Roman Numeral Conversion
I'm glad we still don't use Roman Numerals because it would be very difficult to figure out our mortgage payments if we did. Could you imagine how much totlal principal on your mortgage would be in Roman Numbers? Even monthly payments are big numbers as far as the ancient sysyem of Roman Numerals are concerned. Usually, the bigest number we use this numbering system for today is the year. By the way, the year is MMXII. Anyway...
This Roman numerical conversion calculator converter will convert a Roman numeral into a decimal number or it will convert a decimal number into a Roman numeral.
It is very easy to operate. Any decimal number you would like to convert to a Roman numeral, simply enter this number in the decimal box and click convert.
Likewise, if you have a Roman numeral and you would like to know what decimal number it represents, simply enter that Roman numeral in the Roman numeral box and click convert.
This converter will convert any number within reason. For instance, the largest number a single Roman numeral letter represents is 1000. 1000 is represented by the letter M. So, if you want to convert a very large number, such as 1 billion, you will end up seeing thousands of M's in the Roman numeral box.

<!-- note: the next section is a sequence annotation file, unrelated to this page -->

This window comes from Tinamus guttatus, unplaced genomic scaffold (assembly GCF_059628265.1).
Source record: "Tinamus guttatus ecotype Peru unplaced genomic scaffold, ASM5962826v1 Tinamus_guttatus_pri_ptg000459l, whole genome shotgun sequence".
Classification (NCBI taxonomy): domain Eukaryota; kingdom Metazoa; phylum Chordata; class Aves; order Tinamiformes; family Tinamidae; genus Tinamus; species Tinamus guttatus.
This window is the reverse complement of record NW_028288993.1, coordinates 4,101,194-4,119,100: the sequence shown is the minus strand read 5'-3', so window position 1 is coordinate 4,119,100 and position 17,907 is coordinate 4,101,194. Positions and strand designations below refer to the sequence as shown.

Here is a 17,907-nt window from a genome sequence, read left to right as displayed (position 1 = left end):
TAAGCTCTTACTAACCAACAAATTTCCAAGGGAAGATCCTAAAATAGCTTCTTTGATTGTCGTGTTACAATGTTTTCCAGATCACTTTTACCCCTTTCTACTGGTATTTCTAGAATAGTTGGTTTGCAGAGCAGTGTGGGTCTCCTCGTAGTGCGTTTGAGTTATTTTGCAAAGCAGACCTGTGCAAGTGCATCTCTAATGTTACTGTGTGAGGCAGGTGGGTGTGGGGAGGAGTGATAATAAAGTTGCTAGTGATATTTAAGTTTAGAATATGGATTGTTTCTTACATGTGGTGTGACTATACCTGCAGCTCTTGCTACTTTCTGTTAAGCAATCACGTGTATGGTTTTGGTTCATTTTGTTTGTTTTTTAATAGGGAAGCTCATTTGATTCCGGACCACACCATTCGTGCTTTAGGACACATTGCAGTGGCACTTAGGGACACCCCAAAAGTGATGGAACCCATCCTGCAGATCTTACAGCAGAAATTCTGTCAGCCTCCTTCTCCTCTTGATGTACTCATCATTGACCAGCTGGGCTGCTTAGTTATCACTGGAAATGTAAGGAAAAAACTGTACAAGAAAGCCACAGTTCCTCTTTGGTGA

Of course, that many letters will not fit in the box. So, you will not be able to read that particular converted number.
As Roman Numerals Go - 1000 Is
Really, Really Big!
Probably, the largest Roman numeral you would need to convert would be a year. For instance, you may want to see what number the Roman numeral at the end of an old TV show represents.This is one of the main uses for this converter.
You can also find out what year some year well out of the future will look like in Roman numeral form.
This is true even if the year is something like 6451. This converter isn't, however, made to convert numbers such as the national debt.
Roman Number Calculator Fixes Errors
This Roman numeral conversion calculator is also very effective at correcting Roman numbers that are entered incorrectly. For instance, if you were to enter IVXXX in the bottom box ("Correct a Roman Numeral") the converter would recognize it as a mistake and change it to XXXIV, which is the decimal number 34.
Of course, if someone enters gibberish in this box the converter will not be effective correcting it. However, if you enter in common mistakes that are made when dealing with Roman numerals, this converter will fix the number for you.
When entering decimal or "Arabic" numbers (decimal numbers are numbers used in our current Arabic system), do not include any comas. Instead of entering 1,952 enter 1952. By the way, this particular number will end up reading MCMLII in the Roman numeral box. If you do happen to enter a coma by mistake the converter will read it as an input error. In such a case, simply erase the coma and click convert once again.
For your convenience a reset button has been added. Clicking this button will simply erase any and all of the entries in all the boxes in the converter.
This free script provided by
Do you perfer having your decimal/roman number conversions in chart form? Go to:
Roman Numerals 1-1000 Chart
Roman Numerals 1-100 Chart & Video
Roman Numeral Translation with Video
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